US to ban E-waste from being dumped in the developing world

America has announced this morning (October 1) details of legislation aimed at banning export of potentially hazardous electronic waste to the developing world.

US representatives Gene Green and Mike Thompson introduced the legislation - the Responsible Electronics Recycling Act of 2010 - to stop Waste Electrical and Electronic Equipment (WEEE) being dumped in developing countries.

The bill is supported by environmental groups as well as electronic manufacturers Apple, Dell, and Samsung, all of which already have policies banning the export of e-waste to developing nations.

"Dell bans the export of e-waste to developing countries as part of our global disposition policy, and the ever-growing e-waste challenge makes it necessary for all recyclers to do the same," said Mark Newton, director of sustainable business at Dell.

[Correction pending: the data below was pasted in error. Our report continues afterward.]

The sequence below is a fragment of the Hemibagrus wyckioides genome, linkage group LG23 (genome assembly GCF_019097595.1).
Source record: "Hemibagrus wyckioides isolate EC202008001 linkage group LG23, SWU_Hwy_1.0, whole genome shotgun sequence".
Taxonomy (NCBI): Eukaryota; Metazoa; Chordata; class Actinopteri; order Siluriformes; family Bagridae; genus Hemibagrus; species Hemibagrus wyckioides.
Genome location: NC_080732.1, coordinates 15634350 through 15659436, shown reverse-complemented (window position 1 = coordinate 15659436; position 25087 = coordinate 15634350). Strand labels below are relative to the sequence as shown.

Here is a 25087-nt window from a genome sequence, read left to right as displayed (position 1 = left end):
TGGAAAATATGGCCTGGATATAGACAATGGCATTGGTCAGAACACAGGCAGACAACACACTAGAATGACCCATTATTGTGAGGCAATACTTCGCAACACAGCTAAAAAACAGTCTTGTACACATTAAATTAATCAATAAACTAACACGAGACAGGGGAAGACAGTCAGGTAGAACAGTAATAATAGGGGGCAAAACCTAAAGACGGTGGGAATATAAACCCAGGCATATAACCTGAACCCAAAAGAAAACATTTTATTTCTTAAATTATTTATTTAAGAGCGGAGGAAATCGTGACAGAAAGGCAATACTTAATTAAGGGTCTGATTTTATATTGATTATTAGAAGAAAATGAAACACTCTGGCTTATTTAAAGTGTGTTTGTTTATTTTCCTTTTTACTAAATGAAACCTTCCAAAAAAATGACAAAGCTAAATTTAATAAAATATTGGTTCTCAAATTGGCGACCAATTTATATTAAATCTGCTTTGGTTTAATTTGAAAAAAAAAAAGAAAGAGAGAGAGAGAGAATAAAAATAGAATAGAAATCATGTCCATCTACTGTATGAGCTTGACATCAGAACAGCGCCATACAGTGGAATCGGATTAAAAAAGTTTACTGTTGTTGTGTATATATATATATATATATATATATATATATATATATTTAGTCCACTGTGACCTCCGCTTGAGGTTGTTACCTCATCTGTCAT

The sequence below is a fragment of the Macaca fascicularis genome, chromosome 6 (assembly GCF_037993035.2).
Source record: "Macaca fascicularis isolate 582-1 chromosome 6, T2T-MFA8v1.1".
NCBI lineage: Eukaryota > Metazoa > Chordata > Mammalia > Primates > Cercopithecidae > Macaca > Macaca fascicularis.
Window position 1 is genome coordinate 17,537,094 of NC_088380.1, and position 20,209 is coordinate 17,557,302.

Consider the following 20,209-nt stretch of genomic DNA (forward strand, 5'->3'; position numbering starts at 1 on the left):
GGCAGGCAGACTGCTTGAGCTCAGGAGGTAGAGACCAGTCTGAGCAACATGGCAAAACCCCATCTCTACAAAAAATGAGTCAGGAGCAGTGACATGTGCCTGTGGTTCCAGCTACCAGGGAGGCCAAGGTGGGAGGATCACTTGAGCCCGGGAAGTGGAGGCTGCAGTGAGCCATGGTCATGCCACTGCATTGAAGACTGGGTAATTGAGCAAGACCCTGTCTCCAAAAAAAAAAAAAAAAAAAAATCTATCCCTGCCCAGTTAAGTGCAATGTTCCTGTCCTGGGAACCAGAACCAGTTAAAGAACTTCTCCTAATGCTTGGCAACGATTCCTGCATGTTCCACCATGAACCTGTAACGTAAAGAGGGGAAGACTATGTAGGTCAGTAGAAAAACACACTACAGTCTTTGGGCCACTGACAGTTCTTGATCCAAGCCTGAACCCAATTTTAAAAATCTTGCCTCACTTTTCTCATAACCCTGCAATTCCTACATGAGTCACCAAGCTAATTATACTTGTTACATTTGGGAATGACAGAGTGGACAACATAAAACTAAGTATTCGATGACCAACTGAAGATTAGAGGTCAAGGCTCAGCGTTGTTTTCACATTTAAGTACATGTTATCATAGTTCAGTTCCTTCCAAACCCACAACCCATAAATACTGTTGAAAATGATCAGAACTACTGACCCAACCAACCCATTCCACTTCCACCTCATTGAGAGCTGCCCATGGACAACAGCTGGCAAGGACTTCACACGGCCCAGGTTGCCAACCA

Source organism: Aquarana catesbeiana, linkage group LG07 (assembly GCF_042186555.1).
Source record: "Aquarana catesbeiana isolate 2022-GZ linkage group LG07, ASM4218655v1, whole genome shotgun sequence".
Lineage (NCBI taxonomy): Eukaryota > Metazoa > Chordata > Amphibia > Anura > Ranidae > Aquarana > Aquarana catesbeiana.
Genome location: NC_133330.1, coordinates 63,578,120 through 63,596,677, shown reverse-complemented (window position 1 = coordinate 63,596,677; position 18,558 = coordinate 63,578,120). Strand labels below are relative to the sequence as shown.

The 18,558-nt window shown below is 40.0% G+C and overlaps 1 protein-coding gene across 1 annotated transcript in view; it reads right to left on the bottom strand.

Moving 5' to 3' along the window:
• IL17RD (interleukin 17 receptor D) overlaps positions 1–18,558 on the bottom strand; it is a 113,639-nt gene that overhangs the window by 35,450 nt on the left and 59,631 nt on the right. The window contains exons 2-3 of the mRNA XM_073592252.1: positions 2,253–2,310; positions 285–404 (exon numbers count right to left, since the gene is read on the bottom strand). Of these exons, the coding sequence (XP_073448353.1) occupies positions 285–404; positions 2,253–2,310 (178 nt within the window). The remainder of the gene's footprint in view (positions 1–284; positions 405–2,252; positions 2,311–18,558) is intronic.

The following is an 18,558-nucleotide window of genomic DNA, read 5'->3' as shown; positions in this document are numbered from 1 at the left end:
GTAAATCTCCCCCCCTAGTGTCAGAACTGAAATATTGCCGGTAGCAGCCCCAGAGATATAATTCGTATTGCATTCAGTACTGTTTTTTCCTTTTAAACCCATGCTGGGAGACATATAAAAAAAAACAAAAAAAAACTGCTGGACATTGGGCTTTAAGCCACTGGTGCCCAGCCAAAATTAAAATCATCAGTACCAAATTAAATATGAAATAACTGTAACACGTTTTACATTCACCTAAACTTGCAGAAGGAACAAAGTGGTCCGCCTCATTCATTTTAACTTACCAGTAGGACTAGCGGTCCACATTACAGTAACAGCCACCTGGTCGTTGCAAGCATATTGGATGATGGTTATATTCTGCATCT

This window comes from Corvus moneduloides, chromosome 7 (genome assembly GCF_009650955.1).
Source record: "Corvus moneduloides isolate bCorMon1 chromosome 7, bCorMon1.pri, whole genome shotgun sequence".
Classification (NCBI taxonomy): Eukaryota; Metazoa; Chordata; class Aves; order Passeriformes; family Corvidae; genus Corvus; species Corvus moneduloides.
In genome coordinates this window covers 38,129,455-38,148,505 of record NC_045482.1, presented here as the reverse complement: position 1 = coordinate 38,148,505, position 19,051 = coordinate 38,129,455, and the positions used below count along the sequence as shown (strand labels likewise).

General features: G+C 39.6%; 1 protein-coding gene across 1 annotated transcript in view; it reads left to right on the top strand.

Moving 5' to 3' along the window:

"The introduction of this bill is a great first step in giving consumers confidence that the systems they drop off for recycling will be handled responsibly."

The bill adds a new section to the federal Resource Conservation and Recovery Act (RCRA) laws establishing a new category of 'restricted electronic waste' which cannot be exported from the US to developing nations.

Non-hazardous or tested and working electronic products or parts are not restricted. Other exemptions from the restrictions are:

·Products under warranty being returned to the manufacturing facility that made them;

·Products or parts being recalled

·Crushed Cathode Ray tube (CRT) glass cullet that is cleaned and fully prepared as feedstock into CRT glass manufacturing facilities

Luke Walsh


hazardous waste


Waste & resource management
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